Directive versus nondirective indicates also the degree to which the counsellor attempts to direct the discussion along the lines that he thinks profitable as compared with encouraging the counselee to determine the direction of the discussion.
The nondirective technique is based on the belief that the client has the resources within himself to solve his own problems without direction from others.
1. Client-Centered Point of View:
The nondirective, permissive, client-centered approach is more effective when ’emotional’ problems are present. It is clear, however, that many problems of students who come to the counsellor have few if any such emotional conditions. Many cases merely call for information or some other routine help.
Without any intention to detract from the real value of the client-centered technique, it should be pointed out that the “slight suggestion or interpretation” made by a counsellor when he is in the ‘semitrance’ of feeling as the counselee feels may be as purely directive as a similar suggestion made by a directive counsellor.
The value of the suggestion or interpretation in such a case comes from the counsellor’s wide experience which enables him not only to understand the present feeling of the student but to see more clearly than the student the steps that must be taken to arrive at a suitable solution of the problem.
2. Directive Point of View:
In contrast to the client-centered technique it is often said that the directive counsellor is more interested in the problem than he is in the counselee, but this belief is an exaggeration. He is concerned with the student and his problem—the two cannot be separated.
The directive counsellor, however, is apt to be more active, to make use of tests and other records, and to be freer in giving advice and information. It is likely that most school counselling could be classified as directive.
3. Contrast and Comparison:
Although the differences between the client-centered and the directive point of view may be more theoretical than practical, it will be valuable to examine some of the claimed point of opposition.
The process of eclectic counselling proceeds somewhat along the following lines:
1. Counselling may be preceded by an intake interview.
2. During the opening phase of counselling, the counsellor tries to establish rapport and may have to do structuring so that the client understands what to expect of counselling.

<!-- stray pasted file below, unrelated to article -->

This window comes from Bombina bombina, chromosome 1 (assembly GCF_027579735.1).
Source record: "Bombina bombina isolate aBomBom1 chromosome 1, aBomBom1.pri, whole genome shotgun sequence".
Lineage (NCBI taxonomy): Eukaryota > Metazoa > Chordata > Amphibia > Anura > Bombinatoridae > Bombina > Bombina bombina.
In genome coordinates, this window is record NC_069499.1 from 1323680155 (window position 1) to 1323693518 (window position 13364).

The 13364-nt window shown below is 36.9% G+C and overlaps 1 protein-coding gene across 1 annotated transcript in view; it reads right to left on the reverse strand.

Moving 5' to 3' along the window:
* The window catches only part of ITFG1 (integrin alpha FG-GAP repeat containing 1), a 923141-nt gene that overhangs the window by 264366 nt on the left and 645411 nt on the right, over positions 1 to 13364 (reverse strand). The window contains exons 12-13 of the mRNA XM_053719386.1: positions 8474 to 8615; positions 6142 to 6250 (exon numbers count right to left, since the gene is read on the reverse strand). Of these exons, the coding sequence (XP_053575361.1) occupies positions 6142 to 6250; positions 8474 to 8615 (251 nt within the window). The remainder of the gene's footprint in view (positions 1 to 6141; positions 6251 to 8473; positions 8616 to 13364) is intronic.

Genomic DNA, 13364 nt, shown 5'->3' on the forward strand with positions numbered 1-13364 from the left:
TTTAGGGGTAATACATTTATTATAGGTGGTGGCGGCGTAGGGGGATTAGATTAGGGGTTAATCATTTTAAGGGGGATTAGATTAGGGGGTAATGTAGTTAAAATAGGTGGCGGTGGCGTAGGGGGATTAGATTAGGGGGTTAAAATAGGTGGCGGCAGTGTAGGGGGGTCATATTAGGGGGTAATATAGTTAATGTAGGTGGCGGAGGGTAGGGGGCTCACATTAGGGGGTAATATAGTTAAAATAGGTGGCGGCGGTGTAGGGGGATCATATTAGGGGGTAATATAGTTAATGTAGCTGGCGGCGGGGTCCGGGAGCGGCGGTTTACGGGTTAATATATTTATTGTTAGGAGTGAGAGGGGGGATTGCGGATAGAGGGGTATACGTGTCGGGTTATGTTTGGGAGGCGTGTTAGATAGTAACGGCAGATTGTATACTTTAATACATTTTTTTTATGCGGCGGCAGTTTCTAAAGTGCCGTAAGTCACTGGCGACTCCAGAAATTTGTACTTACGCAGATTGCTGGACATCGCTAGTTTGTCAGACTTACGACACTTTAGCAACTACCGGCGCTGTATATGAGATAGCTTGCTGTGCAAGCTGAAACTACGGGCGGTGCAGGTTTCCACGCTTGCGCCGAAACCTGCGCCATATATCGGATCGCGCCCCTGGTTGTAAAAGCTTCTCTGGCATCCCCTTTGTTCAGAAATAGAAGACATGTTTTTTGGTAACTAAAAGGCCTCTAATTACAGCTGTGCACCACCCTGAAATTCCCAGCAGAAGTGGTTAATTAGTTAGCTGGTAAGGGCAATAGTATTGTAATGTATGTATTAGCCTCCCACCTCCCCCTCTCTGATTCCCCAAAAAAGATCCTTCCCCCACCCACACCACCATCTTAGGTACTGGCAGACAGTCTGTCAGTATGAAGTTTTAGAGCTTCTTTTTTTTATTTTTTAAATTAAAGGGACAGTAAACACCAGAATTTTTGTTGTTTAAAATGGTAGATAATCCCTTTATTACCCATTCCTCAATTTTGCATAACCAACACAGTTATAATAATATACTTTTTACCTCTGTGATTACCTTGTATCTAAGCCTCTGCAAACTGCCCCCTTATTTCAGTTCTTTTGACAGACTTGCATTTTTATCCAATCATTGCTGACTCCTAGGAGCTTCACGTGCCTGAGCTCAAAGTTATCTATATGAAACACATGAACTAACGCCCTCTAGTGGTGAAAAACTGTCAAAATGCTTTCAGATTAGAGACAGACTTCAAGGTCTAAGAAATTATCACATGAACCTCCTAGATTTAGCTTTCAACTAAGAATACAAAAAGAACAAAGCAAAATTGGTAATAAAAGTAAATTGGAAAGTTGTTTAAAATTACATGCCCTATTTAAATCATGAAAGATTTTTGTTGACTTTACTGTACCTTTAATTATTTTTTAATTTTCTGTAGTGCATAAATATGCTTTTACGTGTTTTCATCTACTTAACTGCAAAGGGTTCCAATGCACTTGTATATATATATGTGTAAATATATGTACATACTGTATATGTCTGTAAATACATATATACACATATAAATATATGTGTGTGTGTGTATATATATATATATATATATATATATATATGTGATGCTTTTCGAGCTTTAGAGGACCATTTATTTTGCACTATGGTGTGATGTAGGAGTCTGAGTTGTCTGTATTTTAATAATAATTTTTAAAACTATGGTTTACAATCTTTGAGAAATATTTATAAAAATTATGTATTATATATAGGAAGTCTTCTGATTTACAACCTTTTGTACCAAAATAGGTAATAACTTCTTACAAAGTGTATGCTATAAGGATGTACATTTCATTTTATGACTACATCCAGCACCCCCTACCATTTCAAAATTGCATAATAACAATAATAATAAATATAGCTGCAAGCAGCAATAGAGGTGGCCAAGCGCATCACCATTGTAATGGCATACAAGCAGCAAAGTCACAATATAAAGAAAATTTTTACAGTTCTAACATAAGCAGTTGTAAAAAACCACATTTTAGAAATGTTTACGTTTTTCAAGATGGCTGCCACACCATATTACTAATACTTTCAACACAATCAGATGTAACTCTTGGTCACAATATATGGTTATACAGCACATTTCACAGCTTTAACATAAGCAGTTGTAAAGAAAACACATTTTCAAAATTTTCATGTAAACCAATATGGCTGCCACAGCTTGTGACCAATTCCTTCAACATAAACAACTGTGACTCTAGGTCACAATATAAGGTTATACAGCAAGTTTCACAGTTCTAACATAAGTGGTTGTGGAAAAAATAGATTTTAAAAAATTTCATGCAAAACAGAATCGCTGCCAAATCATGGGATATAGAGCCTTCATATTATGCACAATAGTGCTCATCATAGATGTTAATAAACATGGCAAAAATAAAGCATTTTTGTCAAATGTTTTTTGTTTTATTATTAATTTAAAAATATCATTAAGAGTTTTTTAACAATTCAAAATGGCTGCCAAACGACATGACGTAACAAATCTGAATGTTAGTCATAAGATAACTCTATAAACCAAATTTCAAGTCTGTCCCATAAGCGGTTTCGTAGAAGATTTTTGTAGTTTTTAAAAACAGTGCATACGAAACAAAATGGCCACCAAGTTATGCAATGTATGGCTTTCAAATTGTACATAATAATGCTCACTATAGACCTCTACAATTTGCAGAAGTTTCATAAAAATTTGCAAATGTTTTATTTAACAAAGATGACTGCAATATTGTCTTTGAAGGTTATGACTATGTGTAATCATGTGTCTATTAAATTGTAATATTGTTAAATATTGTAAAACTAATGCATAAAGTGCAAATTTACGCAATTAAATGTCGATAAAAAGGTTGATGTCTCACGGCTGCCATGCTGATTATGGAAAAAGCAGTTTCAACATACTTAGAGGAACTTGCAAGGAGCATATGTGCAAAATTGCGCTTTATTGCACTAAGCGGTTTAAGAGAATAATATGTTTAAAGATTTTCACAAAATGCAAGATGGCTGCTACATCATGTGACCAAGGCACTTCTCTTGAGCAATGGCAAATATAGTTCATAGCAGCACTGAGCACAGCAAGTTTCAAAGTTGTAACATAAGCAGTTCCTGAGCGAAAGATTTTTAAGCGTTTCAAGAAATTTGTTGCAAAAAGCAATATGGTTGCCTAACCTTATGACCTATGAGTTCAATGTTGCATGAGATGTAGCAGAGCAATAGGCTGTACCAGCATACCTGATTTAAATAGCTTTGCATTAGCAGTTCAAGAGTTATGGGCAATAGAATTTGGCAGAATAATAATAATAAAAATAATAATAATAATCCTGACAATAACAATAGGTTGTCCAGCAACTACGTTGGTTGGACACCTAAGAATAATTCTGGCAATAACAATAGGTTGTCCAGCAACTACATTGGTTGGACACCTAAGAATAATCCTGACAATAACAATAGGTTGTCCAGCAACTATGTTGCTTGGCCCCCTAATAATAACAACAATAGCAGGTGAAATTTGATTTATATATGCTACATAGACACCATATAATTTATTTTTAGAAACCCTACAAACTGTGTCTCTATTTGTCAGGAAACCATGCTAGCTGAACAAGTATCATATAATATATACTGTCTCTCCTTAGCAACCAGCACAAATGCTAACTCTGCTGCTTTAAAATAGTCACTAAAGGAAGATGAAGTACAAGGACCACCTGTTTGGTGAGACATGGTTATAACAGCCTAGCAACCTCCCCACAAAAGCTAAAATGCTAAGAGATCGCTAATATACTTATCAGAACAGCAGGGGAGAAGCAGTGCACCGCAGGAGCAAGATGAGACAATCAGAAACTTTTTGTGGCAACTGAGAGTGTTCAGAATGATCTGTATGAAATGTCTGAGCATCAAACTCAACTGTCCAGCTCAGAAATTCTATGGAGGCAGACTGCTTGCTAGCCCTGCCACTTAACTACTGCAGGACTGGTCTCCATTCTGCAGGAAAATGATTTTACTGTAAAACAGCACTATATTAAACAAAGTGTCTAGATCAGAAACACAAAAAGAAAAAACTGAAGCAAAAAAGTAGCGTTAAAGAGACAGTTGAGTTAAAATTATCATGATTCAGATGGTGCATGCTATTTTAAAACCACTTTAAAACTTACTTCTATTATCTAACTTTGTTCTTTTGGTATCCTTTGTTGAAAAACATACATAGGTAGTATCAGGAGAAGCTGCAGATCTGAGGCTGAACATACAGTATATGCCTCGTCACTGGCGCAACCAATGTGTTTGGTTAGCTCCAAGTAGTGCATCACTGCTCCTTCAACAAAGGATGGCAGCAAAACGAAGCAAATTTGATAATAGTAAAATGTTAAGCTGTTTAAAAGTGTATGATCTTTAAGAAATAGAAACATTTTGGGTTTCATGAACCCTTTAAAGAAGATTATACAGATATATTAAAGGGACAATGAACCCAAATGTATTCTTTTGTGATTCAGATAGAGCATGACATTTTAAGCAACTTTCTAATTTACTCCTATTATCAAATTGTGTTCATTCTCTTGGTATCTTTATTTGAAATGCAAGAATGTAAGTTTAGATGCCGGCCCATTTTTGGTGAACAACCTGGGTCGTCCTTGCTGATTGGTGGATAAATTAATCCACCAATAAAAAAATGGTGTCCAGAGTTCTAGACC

3. Often a tentative diagnosis is made which may include the collection of a case history and a plan for counselling is formulated.
4. To enhance the client’s self-understanding, information, about him and his background may be gathered from various sources. The client needs to be helped to assimilate this information.
5. Educational, occupational and social information, if needed by the client, may be supplied to him.
6. The client achieves emotional release and insights, alters his perceptions and attitudes about himself and his situations.
7. During the closing phase, the client makes decisions and plans, modifies behaviour, solve his problems.
8. There may be follow-up contacts, if needed.
No matter what method or view-point—directive, non- directive or eclectic is employed in the practice of interviewing and counselling, counselling should have developmental preventive and remedial values.
It is obvious that counselling process is viewed differently by different approaches. But in spite of the diversity in approaches to counselling, there are some common factors which are:
1. All counsellors accept the importance of ideal counselling relationship.
2. Interview is the basic tool of counselling.
3. The counselling relationship is built during interviews.
4. All counsellors realise the importance of acceptance of and respect for the counsellee.
5. “Honesty”, “Sincerity”, or “Openness” of the counsellor is another common element with all counselling approaches. How the counselee perceives the counsellor is more important than even the skills and the knowledge of the counsellor.